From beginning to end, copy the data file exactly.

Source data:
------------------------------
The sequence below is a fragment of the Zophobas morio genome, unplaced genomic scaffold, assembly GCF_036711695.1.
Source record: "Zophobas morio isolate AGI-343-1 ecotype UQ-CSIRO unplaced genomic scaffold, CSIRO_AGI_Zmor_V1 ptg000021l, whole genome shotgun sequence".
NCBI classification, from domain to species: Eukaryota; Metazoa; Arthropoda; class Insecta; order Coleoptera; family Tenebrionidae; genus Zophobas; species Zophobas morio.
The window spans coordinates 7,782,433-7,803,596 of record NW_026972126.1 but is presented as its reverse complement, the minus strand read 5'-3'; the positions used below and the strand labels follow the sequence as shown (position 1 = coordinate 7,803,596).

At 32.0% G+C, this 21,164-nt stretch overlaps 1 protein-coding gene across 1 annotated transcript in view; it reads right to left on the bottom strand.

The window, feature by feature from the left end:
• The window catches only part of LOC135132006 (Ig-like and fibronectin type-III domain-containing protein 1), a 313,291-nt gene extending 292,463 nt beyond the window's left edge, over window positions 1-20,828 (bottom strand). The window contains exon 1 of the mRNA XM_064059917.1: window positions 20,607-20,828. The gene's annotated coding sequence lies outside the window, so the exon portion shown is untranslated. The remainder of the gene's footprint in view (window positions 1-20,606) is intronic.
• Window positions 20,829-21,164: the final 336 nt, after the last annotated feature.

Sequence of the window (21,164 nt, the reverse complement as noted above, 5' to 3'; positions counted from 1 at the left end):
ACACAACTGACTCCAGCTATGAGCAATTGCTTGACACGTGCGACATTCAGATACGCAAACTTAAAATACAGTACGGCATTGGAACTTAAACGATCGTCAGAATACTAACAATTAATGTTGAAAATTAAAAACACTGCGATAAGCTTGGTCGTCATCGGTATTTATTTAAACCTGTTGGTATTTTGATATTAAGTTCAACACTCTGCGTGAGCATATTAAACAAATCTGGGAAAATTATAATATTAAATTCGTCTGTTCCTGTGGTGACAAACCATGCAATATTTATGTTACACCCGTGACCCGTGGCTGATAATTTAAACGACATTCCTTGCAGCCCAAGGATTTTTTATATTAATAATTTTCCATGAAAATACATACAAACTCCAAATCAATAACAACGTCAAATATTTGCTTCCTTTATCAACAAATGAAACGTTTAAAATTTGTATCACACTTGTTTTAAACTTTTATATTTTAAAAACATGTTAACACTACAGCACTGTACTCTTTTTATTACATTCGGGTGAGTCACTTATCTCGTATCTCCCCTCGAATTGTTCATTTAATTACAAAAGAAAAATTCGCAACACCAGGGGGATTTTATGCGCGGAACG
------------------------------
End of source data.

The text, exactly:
The sequence below is a fragment of the Zophobas morio genome, unplaced genomic scaffold, assembly GCF_036711695.1.
Source record: "Zophobas morio isolate AGI-343-1 ecotype UQ-CSIRO unplaced genomic scaffold, CSIRO_AGI_Zmor_V1 ptg000021l, whole genome shotgun sequence".
NCBI classification, from domain to species: Eukaryota; Metazoa; Arthropoda; class Insecta; order Coleoptera; family Tenebrionidae; genus Zophobas; species Zophobas morio.
The window spans coordinates 7,782,433-7,803,596 of record NW_026972126.1 but is presented as its reverse complement, the minus strand read 5'-3'; the positions used below and the strand labels follow the sequence as shown (position 1 = coordinate 7,803,596).

At 32.0% G+C, this 21,164-nt stretch overlaps 1 protein-coding gene across 1 annotated transcript in view; it reads right to left on the bottom strand.

The window, feature by feature from the left end:
• The window catches only part of LOC135132006 (Ig-like and fibronectin type-III domain-containing protein 1), a 313,291-nt gene extending 292,463 nt beyond the window's left edge, over window positions 1-20,828 (bottom strand). The window contains exon 1 of the mRNA XM_064059917.1: window positions 20,607-20,828. The gene's annotated coding sequence lies outside the window, so the exon portion shown is untranslated. The remainder of the gene's footprint in view (window positions 1-20,606) is intronic.
• Window positions 20,829-21,164: the final 336 nt, after the last annotated feature.

Sequence of the window (21,164 nt, the reverse complement as noted above, 5' to 3'; positions counted from 1 at the left end):
ACACAACTGACTCCAGCTATGAGCAATTGCTTGACACGTGCGACATTCAGATACGCAAACTTAAAATACAGTACGGCATTGGAACTTAAACGATCGTCAGAATACTAACAATTAATGTTGAAAATTAAAAACACTGCGATAAGCTTGGTCGTCATCGGTATTTATTTAAACCTGTTGGTATTTTGATATTAAGTTCAACACTCTGCGTGAGCATATTAAACAAATCTGGGAAAATTATAATATTAAATTCGTCTGTTCCTGTGGTGACAAACCATGCAATATTTATGTTACACCCGTGACCCGTGGCTGATAATTTAAACGACATTCCTTGCAGCCCAAGGATTTTTTATATTAATAATTTTCCATGAAAATACATACAAACTCCAAATCAATAACAACGTCAAATATTTGCTTCCTTTATCAACAAATGAAACGTTTAAAATTTGTATCACACTTGTTTTAAACTTTTATATTTTAAAAACATGTTAACACTACAGCACTGTACTCTTTTTATTACATTCGGGTGAGTCACTTATCTCGTATCTCCCCTCGAATTGTTCATTTAATTACAAAAGAAAAATTCGCAACACCAGGGGGATTTTATGCGCGGAACG